As soon as I spotted this in the book shop, I was hooked. One of my favourite books - 'Pride and Prejudice' - now had a sequel in the crime genre? Fabulous. I had never previously read anything by P. D. James but I recognised the name and was aware that she was a popular and well-established crime writer (she is 90 years old). Could this be as good as it promised? Sadly, the answer was no, not quite.
-- Did you ever read 'Pride and Prejudice'? --
If not, fear not, as James spends the first chapter essentially recounting the plot of the original novel, with a few embellishments to bring the story up to date. (For instance, perhaps surprisingly, dull Mary has married reasonably well, while the more engaging Kitty is the sole remaining daughter at Longbourn.) This section could perhaps have been handled better. While James succeeds at conveying the necessary background information, attempting to do so as part of the story results in some rather contrived attempts at humour. This is primarily achieved, as Austen often did, by focusing on how the local gossips interpreted the events that befell the Bennett family. Of course, Elizabeth only married Darcy for his estate. Of course, no one believed that Wickham had actually intended to marry Lydia. This is perhaps funnier if you have read the original, but it does all feel a little awkwardly done. I had almost rather simply read a summary of the plot as a separate thing from the story itself so the story could have a more dramatic starting point. That said, handling information from a prequel is always a challenge and James does at least try to do this in an engaging manner. Those who have read the original, and those who haven't, should be mildly entertained by the opening chapter. Other relevant information is woven into the text relatively well at appropriate junctures and feels less heavy handed than the opening chapter.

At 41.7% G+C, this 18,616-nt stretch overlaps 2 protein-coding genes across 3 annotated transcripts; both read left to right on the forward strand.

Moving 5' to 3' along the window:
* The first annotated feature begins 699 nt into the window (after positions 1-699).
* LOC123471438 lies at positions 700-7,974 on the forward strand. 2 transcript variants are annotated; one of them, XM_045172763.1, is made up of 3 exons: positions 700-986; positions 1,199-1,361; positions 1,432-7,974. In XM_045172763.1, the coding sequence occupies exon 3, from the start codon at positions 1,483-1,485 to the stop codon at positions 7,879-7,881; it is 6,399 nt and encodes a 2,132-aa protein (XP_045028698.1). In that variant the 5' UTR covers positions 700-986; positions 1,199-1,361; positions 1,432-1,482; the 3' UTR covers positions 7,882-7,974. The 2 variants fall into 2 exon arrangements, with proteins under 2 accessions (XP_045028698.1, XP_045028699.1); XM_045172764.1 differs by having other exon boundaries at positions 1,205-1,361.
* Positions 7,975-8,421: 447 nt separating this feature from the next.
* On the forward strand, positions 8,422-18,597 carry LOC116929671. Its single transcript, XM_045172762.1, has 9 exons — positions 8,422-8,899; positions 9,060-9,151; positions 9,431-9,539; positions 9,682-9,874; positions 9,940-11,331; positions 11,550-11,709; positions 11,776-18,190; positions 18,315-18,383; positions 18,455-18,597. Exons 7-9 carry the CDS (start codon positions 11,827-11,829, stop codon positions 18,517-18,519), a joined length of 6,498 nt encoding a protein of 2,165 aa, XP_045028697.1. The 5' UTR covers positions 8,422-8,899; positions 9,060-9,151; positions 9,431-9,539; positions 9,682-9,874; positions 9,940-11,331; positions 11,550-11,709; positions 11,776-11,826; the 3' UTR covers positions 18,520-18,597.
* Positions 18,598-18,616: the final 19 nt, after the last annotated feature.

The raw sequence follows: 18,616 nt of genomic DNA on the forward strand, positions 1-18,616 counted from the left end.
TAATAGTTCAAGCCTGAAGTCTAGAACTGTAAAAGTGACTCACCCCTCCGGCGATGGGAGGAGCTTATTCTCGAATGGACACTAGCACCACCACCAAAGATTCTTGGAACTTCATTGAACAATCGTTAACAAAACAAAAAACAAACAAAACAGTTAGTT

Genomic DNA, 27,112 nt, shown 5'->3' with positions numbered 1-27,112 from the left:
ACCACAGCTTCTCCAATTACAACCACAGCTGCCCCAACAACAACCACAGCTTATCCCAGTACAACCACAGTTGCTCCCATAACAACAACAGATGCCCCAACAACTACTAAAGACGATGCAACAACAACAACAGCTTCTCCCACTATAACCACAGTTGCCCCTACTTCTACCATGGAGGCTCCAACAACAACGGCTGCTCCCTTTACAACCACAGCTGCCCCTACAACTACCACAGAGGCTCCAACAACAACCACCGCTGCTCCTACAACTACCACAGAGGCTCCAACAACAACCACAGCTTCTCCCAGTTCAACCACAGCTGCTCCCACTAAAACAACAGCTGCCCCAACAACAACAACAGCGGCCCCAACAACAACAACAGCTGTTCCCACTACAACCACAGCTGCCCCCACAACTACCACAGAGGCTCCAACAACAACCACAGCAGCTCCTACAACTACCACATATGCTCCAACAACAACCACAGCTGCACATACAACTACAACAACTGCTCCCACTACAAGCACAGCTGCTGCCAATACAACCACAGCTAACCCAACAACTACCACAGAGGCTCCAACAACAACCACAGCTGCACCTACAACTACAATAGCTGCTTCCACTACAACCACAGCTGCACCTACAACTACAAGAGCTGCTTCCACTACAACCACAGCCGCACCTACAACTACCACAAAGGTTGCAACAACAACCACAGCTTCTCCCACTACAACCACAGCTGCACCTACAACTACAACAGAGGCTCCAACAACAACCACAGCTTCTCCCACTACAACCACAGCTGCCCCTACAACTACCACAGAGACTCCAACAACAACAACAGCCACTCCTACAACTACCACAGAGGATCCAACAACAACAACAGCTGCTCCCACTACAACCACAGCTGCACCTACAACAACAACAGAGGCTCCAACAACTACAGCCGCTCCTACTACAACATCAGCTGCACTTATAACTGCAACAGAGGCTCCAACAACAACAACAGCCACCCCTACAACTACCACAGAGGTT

-- So what did happen in 'Pride and Prejudice'? --
(If you have already read the book, please do skip this section.)